Last year it was the "Natinals" Ryan Zimmerman and Adam Dunn imitating "Wheel of Fortune" contestants.(You know, "I'd like to buy a vowel, Pat")

This year, the poor fellow is Giants sub Eugenio Velez.

I wander if the Majestic employee responsible for this goof had just got back from a trip to Haight-Ashbury?


It was thirty six years ago today that 'The Hammer', home-run champion Hank Aaron, hit an Al Downing high fastball over the left-center wall in Atlanta's Fulton County Stadium, passing Babe Ruth's record of 714 career homers. I was only four years old at the time of the historic home run and didn't get to witness it live, but I still get chills when I watch the video of Hank circling the bases. Who can forget those two fans running beside him as he rounded second and headed towards third? It's too bad to have seen the record of a class act like Aaron be broken by a class ass like Barry Bonds. Hopefully one day Barry Bonds will be stripped of the **record** that he gained by cheating; but if he doesn't, then myself and plenty of others will still think of The Hammer as the real home-run champion.
The 1974 Topps card of the "New All-Time Home Run King" pictured above is an interesting one in that when it hit the streets, Aaron had not yet broken the record. Producing a card that recognized the Home Run Champ before he actually passed Ruth was quite a presumptuous move on their part, but it paid off for the company as this has been a pretty well sought-after card.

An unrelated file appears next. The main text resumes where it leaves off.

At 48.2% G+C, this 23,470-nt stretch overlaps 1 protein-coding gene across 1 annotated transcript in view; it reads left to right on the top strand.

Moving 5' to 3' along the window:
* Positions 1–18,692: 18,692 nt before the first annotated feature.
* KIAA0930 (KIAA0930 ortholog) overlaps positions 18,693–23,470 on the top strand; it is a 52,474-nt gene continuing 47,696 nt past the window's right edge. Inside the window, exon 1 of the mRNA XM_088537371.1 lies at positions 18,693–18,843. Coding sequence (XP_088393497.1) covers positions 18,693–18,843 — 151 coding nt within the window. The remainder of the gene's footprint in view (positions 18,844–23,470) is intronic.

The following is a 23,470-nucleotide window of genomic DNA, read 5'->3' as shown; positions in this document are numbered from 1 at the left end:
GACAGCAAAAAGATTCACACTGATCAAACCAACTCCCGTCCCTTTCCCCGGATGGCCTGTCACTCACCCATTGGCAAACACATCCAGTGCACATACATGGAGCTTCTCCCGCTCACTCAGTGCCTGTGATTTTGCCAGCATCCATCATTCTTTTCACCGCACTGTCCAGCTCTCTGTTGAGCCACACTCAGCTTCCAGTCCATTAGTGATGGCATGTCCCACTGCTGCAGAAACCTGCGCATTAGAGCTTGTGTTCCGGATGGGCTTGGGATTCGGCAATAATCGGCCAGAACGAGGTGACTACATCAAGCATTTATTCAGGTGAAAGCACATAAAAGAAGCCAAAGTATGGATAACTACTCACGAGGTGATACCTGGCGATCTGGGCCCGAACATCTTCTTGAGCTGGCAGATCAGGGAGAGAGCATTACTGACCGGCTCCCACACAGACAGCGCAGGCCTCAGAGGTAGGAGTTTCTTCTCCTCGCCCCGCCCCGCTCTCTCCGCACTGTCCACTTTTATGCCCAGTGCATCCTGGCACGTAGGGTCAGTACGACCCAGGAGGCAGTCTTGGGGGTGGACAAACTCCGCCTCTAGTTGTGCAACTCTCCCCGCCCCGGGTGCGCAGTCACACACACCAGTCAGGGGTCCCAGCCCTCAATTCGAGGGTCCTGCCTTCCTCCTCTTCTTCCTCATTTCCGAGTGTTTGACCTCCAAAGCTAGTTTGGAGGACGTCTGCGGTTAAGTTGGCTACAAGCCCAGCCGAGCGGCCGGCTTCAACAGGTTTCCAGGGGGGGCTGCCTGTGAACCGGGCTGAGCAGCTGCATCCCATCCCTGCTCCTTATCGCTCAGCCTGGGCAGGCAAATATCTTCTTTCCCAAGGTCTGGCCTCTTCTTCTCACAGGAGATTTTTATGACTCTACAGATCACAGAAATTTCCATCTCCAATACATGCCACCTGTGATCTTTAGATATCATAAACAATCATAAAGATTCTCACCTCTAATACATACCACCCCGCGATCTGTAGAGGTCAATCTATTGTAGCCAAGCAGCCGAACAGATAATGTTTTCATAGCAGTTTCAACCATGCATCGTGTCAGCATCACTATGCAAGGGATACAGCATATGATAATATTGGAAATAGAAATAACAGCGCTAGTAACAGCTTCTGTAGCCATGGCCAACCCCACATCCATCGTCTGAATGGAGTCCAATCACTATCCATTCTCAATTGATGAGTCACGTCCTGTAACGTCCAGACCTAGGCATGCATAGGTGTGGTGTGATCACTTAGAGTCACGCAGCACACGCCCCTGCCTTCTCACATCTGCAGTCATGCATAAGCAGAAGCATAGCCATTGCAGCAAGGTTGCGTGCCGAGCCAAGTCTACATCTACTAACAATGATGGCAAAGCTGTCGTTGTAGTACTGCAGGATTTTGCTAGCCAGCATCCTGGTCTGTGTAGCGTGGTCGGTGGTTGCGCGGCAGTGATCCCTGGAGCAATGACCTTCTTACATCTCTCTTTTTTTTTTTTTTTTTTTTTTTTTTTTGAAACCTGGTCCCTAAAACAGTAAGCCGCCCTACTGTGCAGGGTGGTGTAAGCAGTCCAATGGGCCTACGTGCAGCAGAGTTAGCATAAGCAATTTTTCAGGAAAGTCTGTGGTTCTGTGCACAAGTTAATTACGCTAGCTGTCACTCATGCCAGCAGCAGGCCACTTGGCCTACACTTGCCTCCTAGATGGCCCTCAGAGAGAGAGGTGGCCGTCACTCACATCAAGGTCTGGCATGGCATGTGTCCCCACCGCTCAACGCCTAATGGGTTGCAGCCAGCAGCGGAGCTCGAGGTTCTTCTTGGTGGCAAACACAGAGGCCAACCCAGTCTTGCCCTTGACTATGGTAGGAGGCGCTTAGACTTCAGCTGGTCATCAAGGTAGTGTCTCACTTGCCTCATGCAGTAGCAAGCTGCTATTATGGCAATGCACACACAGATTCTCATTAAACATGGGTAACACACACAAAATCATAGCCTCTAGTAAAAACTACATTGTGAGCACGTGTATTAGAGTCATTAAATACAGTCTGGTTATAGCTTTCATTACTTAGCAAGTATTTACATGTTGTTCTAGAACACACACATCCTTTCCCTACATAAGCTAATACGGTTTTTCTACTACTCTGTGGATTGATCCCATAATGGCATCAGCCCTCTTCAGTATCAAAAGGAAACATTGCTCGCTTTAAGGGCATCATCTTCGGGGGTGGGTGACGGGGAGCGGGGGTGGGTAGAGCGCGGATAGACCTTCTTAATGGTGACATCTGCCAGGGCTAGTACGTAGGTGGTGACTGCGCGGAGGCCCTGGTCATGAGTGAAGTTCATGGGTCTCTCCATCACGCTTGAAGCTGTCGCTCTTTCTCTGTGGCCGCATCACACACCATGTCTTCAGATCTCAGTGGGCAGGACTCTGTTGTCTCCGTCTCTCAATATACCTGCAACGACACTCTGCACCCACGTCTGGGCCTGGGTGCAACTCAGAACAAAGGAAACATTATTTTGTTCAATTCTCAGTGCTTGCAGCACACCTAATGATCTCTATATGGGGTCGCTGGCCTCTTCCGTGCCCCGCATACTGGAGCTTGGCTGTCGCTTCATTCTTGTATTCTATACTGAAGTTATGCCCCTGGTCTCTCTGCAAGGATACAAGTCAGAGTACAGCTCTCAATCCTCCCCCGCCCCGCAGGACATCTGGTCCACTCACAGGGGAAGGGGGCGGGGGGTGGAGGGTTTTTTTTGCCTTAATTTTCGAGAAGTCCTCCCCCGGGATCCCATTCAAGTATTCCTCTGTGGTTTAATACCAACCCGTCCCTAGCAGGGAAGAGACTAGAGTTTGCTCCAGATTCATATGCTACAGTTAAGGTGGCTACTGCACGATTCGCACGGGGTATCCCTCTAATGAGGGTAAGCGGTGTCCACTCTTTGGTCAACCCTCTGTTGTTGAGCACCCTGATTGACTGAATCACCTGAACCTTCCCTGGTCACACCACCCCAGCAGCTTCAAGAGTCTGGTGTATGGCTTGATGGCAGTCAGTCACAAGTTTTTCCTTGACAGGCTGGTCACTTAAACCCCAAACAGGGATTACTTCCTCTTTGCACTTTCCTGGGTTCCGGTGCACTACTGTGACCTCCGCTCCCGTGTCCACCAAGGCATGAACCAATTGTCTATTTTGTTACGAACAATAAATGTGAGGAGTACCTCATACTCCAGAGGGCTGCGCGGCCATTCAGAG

Wednesday, April 7, 2010


While the talk of the beginning of the 2010 baseball season has been centered on 20 year-old Atlanta Brave phenom Jason Heyward,and rightfully so, I want to digress for the time being in order to honor the man, the myth, the legend...yes, Mr. Bobby Cox.

As Cox enters his last year as the Chief, there's nothing more Brave players would like to give him than a World Series title.

What a fitting end that would be to a Hall of Fame career that has spanned 25 years in Atlanta as the manager, 5 N.L. Pennants, and 1 World Series. And let's not forget that it was Cox, who as General Manager for Atlanta, traded for one John Smotlz (an absolute steal-one of best trades in MLB history) and drafted Chipper Jones #1 overall in the June 1990 amateur draft.

Topps has done a great job over the years of capturing Cox on cardboard. There's the 2002 Topps baseball, which displays Bobby as a grandfather-like figure, which is the image so many of us have of him.

The photo of the 1978 Topps is a younger Cox that many of us may not even recognize:

Personally, I think that Topps (or any of the other card manufacturers) should have captured the Chief at his finest